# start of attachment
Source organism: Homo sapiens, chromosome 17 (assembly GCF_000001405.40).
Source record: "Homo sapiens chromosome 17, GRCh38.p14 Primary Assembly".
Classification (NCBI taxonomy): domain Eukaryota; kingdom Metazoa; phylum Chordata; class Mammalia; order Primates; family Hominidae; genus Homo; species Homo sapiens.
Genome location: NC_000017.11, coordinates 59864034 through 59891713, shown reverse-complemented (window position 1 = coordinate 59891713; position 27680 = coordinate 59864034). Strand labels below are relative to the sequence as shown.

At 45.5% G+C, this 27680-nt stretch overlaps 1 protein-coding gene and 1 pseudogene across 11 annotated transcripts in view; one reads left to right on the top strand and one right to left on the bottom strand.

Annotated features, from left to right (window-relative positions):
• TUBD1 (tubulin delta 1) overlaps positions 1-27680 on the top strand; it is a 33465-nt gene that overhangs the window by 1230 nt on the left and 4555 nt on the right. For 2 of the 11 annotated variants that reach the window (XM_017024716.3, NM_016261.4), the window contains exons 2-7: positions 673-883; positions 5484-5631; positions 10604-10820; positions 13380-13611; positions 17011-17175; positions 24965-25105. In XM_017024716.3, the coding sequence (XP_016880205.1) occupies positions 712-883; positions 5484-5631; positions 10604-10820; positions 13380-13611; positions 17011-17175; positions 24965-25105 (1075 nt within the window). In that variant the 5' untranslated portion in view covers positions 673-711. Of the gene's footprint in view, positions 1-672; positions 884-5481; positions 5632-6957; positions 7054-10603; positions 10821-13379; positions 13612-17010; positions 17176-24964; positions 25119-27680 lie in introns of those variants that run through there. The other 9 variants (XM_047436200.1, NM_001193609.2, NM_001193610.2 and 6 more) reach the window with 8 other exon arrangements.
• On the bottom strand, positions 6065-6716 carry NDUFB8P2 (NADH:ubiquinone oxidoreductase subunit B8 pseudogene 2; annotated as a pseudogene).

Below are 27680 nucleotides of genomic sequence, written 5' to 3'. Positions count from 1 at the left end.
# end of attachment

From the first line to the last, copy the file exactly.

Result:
Source organism: Homo sapiens, chromosome 17 (assembly GCF_000001405.40).
Source record: "Homo sapiens chromosome 17, GRCh38.p14 Primary Assembly".
Classification (NCBI taxonomy): domain Eukaryota; kingdom Metazoa; phylum Chordata; class Mammalia; order Primates; family Hominidae; genus Homo; species Homo sapiens.
Genome location: NC_000017.11, coordinates 59864034 through 59891713, shown reverse-complemented (window position 1 = coordinate 59891713; position 27680 = coordinate 59864034). Strand labels below are relative to the sequence as shown.

At 45.5% G+C, this 27680-nt stretch overlaps 1 protein-coding gene and 1 pseudogene across 11 annotated transcripts in view; one reads left to right on the top strand and one right to left on the bottom strand.

Annotated features, from left to right (window-relative positions):
• TUBD1 (tubulin delta 1) overlaps positions 1-27680 on the top strand; it is a 33465-nt gene that overhangs the window by 1230 nt on the left and 4555 nt on the right. For 2 of the 11 annotated variants that reach the window (XM_017024716.3, NM_016261.4), the window contains exons 2-7: positions 673-883; positions 5484-5631; positions 10604-10820; positions 13380-13611; positions 17011-17175; positions 24965-25105. In XM_017024716.3, the coding sequence (XP_016880205.1) occupies positions 712-883; positions 5484-5631; positions 10604-10820; positions 13380-13611; positions 17011-17175; positions 24965-25105 (1075 nt within the window). In that variant the 5' untranslated portion in view covers positions 673-711. Of the gene's footprint in view, positions 1-672; positions 884-5481; positions 5632-6957; positions 7054-10603; positions 10821-13379; positions 13612-17010; positions 17176-24964; positions 25119-27680 lie in introns of those variants that run through there. The other 9 variants (XM_047436200.1, NM_001193609.2, NM_001193610.2 and 6 more) reach the window with 8 other exon arrangements.
• On the bottom strand, positions 6065-6716 carry NDUFB8P2 (NADH:ubiquinone oxidoreductase subunit B8 pseudogene 2; annotated as a pseudogene).

Below are 27680 nucleotides of genomic sequence, written 5' to 3'. Positions count from 1 at the left end.